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Ducklings

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Unless you live on a farm, PLEASE do not buy those cute baby chicks and ducklings that are available for Easter. They do not make good presents for children, and quickly die from over-handling. This also teaches children that animals are disposable and they will gain little respect from the experience.

Duck Information

Males and females pair up in late fall. Nesting begins in early to mid Spring. Nests are usually made away from the ducks' main body of water. The male and female will scout out the nest site together, looking for sites with low predator activity. Even though she can safely fly in and out of the nesting location, she does not anticipate that she'll have to walk out once the ducklings hatch. Nests may be located close to busy streets or in enclosed courtyards. The female will return to the selected site to lay an egg each day, and then return to the water to be with the male. Mallards lay between 8-12 eggs and muscovies lay between 12-18 eggs. The egg laying process last for an equal number of days. Once egg laying is complete, she will leave the male (who will wait at the water for her) and she will begin incubation. By waiting to incubate until egg laying is complete, this ensures all the eggs hatch at the same time. At this stage the females will only leave the nest to quickly get food/water and briefly visit with the male, usually very early in the morning and late in the evening. She can be observed taking flight in the direction of her preferred body of water. In 24 to 28 days for mallards (28 to 32 days for muscovies), all the eggs will hatch within a twenty-four hour period and the mother will lead her brood back to the water where her mate should be waiting. Returning to the male ensures protection for both the female and the ducklings.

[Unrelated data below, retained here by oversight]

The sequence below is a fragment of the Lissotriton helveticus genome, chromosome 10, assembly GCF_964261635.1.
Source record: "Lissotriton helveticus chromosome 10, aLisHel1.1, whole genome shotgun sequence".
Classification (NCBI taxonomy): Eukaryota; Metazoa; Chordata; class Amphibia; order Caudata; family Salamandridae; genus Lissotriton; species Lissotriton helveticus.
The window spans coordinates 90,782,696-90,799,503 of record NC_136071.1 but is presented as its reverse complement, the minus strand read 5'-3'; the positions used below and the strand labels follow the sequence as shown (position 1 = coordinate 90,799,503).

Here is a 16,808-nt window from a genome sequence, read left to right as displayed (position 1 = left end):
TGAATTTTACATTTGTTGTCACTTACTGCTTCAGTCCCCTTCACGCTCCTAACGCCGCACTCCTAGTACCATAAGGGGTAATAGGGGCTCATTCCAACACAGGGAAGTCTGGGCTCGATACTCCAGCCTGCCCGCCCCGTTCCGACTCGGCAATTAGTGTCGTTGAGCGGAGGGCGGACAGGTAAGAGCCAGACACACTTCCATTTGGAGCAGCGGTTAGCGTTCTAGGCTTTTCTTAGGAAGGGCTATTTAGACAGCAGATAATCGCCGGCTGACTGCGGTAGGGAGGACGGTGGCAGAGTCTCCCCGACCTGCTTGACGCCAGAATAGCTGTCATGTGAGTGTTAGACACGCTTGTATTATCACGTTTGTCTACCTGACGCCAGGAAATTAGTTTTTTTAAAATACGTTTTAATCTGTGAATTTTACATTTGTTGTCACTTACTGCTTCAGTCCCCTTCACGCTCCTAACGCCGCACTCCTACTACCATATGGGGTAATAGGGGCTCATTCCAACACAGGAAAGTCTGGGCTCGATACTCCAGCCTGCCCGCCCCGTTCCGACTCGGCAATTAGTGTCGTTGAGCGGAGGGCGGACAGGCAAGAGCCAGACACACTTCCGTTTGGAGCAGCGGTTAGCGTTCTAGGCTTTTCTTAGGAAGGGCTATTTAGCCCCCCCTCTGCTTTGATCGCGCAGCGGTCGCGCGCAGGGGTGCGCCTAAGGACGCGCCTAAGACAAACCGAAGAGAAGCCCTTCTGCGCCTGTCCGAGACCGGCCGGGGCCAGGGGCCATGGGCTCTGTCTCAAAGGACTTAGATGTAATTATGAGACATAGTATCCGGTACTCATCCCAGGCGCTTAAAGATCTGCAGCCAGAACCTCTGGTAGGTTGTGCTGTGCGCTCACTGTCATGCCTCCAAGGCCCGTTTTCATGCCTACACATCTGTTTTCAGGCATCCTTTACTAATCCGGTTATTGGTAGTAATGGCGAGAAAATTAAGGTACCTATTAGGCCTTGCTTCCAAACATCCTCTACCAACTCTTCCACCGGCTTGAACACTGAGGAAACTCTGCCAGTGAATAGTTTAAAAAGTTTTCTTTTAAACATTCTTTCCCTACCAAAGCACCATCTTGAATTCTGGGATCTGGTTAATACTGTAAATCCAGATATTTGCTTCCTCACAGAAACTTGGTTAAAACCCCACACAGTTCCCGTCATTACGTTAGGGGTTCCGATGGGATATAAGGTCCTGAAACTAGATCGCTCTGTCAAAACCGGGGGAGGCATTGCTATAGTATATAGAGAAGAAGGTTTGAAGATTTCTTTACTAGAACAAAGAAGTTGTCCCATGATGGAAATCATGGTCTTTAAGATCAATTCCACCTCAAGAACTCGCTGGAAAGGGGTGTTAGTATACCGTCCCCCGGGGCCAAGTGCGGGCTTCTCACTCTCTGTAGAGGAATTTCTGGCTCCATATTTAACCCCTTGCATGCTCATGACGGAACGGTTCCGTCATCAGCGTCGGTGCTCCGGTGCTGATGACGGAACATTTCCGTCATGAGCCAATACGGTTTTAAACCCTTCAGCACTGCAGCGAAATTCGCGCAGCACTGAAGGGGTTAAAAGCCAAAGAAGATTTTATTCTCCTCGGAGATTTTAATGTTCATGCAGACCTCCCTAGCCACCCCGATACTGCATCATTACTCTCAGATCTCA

If an unattended nest is discovered and it has less than 8 eggs, it may be safe to assume that the female has not yet completed egg laying. She will only begin incubating the eggs once egg laying is complete.


Also see Charts

I Found a Baby Bird….Now What?
How To Rescue Baby Birds

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